The East-West Peace Church is hidden in a grove of trees in Munich’s busy Olympic Park. Most visitors will walk right past the little forest, but you should in fact make a beeline for the historic homestead — a teeny village with several homemade buildings, gardens and even a church and a small chapel.

Timofej Wassiljewitsch Prochorow arrived in Munich in 1952 at the age of 58, a Russian immigrant fugitive. A former Russian soldier, he had fled his homeland in the then-Soviet Union in 1943 seeking a place of peace, the story goes. According to stories, he was “sent” to Munich by higher powers and was even told where to build a church, which became the so-called “Ost-West Friedenskirche” (East-West Peace Church) – the website is only in German. Along the way he met his partner-to-be, Natasha.

Homestead construction materials came from garbage

The homestead hidden behind trees, unvisited by most tourists and even unknown to many Munich residents, was built by hand by the couple using a lot of leftover debris from WWII. Over the decades, Timofej and Natasha gathered junk, even dragging a lot of it from a nearby landfill mountain of garbage (“Schuttberg”) that became Olympic Mountain for the 1972 games.  Think of the glittering foil from chocolate bars lining the ceiling and rusty pails decorating trees.

Munich Peace Church inside with foil ceiling.

HITT Tip: The organization that maintains the Peace Church grounds and buildings has an extensive website with pages and pages of very long stories, although the site notes that many stories have changed over the years. HI Travel Tales admits that some of the stories sometimes sound a bit far-fetched, but his tale is an interesting one. If you don’t speak German, try a translation engine to help you get some idea of what (allegedly) drove Poppa Timofej, and how he was – and still is — the beloved hermit of Munich.

Timofej’s peaceful oasis hidden from tourists

If you are in Munich, after visiting the Olympic tourist sites, save time for a side jaunt to take in this peaceful collection of hauntingly beautiful buildings, lush and shaded under a canopy of trees. The Peace Church and grounds is where “Väterchen Timofej” lived — illegally, actually — but with the city’s and citizens’ blessings and love for 52 years until his death at about 110 in 2004 (His exact birth date is subject to some debate). Timofej became known over the decades as “Väterchen,” which loosely translates as “Poppa” or “Daddy” – kind of like any dear elderly man down the block who is everybody’s favorite uncle.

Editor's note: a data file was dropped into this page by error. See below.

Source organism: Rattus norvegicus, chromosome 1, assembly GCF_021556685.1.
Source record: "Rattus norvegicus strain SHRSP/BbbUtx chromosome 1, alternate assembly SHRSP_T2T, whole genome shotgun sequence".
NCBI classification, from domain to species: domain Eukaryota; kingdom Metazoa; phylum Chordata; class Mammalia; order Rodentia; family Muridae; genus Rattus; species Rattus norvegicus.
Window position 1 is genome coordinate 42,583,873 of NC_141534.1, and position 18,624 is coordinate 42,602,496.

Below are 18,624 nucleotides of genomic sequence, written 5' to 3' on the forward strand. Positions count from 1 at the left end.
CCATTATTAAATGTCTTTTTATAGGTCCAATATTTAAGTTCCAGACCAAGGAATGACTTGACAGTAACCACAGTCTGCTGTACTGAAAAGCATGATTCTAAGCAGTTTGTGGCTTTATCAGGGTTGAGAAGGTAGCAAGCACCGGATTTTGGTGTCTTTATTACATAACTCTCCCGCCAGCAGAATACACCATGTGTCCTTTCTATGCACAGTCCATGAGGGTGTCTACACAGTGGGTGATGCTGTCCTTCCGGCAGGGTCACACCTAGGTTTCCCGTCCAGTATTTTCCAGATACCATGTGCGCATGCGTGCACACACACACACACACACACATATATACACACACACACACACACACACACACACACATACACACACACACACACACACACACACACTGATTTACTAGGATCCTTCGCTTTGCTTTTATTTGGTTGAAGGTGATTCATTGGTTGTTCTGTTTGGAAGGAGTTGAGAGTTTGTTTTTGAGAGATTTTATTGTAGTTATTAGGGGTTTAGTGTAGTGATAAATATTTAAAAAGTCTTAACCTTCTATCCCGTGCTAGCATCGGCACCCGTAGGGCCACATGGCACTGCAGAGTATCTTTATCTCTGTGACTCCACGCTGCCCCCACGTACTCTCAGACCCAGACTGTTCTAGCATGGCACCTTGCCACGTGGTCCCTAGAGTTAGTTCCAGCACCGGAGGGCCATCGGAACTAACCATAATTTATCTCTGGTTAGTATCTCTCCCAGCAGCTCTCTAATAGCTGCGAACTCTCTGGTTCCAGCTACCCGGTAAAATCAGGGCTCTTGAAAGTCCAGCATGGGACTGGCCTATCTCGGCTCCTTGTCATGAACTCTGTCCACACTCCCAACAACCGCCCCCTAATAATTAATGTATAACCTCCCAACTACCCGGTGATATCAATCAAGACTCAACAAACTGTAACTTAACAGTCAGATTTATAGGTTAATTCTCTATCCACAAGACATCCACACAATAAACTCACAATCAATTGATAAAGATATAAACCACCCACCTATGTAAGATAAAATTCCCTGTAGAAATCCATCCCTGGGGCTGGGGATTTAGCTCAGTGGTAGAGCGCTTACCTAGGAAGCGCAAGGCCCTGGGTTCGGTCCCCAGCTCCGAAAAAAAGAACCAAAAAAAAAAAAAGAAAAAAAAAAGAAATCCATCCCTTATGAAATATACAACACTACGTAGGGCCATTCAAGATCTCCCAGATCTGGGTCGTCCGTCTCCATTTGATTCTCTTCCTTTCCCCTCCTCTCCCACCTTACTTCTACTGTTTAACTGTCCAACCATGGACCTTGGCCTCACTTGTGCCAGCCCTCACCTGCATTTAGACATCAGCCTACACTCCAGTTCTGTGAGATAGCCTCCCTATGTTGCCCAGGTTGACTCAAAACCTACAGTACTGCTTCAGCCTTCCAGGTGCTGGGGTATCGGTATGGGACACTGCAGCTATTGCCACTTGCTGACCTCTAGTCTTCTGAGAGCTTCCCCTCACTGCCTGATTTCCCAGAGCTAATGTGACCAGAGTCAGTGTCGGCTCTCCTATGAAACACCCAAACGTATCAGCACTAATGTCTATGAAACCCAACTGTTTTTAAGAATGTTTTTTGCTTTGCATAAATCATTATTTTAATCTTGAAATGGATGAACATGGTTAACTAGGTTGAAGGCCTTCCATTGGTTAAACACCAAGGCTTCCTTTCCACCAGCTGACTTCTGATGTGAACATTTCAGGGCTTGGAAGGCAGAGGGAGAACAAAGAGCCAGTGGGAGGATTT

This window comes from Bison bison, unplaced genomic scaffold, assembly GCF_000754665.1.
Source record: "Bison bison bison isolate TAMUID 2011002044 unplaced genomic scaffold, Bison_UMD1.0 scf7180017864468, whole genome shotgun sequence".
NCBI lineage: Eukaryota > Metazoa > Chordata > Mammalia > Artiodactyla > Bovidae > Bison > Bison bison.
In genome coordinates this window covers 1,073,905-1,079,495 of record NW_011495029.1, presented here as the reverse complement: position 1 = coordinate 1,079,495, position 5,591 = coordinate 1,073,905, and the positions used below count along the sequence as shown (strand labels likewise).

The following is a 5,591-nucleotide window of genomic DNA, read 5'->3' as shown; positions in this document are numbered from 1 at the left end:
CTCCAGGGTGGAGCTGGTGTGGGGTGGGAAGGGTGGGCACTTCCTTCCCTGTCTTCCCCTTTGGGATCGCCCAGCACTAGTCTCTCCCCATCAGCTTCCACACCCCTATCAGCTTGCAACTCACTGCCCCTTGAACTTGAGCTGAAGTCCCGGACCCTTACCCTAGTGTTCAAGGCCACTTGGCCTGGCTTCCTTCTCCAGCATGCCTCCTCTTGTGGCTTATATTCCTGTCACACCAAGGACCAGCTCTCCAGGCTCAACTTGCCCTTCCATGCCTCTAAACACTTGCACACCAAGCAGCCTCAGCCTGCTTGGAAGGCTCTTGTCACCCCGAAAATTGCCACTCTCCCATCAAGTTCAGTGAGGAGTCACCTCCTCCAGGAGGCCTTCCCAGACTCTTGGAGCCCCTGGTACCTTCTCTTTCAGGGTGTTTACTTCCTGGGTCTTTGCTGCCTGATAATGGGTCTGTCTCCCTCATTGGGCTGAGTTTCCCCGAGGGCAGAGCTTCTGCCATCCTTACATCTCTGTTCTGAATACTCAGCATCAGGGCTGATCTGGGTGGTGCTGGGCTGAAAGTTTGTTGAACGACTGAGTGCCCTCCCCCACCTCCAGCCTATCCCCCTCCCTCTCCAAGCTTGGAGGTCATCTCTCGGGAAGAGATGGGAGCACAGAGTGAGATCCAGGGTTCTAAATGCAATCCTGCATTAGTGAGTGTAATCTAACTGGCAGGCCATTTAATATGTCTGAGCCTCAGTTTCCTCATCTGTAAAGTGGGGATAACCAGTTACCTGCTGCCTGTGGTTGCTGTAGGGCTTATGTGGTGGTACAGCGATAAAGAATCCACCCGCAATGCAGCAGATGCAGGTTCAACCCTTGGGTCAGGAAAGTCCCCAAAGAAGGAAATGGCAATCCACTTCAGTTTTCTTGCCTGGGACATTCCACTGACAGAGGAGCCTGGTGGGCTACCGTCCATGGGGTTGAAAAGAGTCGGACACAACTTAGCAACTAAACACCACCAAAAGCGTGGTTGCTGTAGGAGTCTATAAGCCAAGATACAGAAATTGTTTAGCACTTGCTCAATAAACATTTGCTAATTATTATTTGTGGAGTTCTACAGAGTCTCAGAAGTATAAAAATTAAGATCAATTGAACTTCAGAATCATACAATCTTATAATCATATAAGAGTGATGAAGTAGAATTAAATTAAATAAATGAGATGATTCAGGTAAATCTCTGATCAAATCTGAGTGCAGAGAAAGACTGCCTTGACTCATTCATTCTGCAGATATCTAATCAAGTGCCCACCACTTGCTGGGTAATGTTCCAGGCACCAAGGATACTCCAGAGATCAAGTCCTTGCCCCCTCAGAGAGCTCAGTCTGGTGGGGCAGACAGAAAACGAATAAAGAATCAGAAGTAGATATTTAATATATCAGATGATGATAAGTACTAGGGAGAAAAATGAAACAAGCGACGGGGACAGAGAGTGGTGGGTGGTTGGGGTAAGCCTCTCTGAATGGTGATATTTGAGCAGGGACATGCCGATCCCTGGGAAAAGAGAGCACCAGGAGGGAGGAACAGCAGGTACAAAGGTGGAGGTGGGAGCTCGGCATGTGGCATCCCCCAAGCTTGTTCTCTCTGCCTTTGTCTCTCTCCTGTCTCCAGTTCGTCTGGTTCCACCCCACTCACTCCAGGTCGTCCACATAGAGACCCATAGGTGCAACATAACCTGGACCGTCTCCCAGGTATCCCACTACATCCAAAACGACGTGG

His lovingly hand-built and meticulously cared-for (but illegal) residence was smack in the middle of plans for the 1972 Olympic Park. It was to be bulldozed for an athletic stadium, and he would have had no place to go. But protests saved him. Indeed, planners moved the park slightly farther north, leaving his “village” intact! Few among the international crowds for the 1972 Games even knew he existed in the shadows of athletic pomp and circumstance. But there was Timo, living peacefully just outside the glaring media spotlight. Still, publicity of his near-miss, which was covered broadly in the media, brought lines of people to ask him for help and healing, and thus came the name “Ost-West Friedenskirche.”

Father Timo studio at Peace Church grounds

Munich hermit Timofej still brings peace

Now quietly maintained by a volunteer group of citizens, the Peace Church grounds are magical, with winding paths leading to the doors of buildings, past broken bird houses decorated with strands of beads or a doll, and wind chimes made from metal or pottery scraps. Despite being in the middle of open fields used commonly for crowded festivals such as the popular Tollwood festival in July held each year, the grounds remains a hidden gem – and protected.

HITT Tip: You’ll need to have ingenuity to get there since most information on the web is in German. Here is a bit on the official Munich tourist website, but we guess they don’t think non-Germans will care for this little gem. The East-West Peace Church, buildings and gardens are open every day, free of charge, although donations are accepted. Just take the U3 or U8 to Olympiazentrum station, where you will then walk through and check out the Olympic Park. Then you keep walking south from there toward the FC Teutonia Stadium, past Olympiaberg (Olympic Mountain, really just a little rise in the grassy meadow). Use our map to help you get there. The official address is Spiridon-Louis-Ring 100, Olympiagelände Süd.

Father Timo Chapel in Munich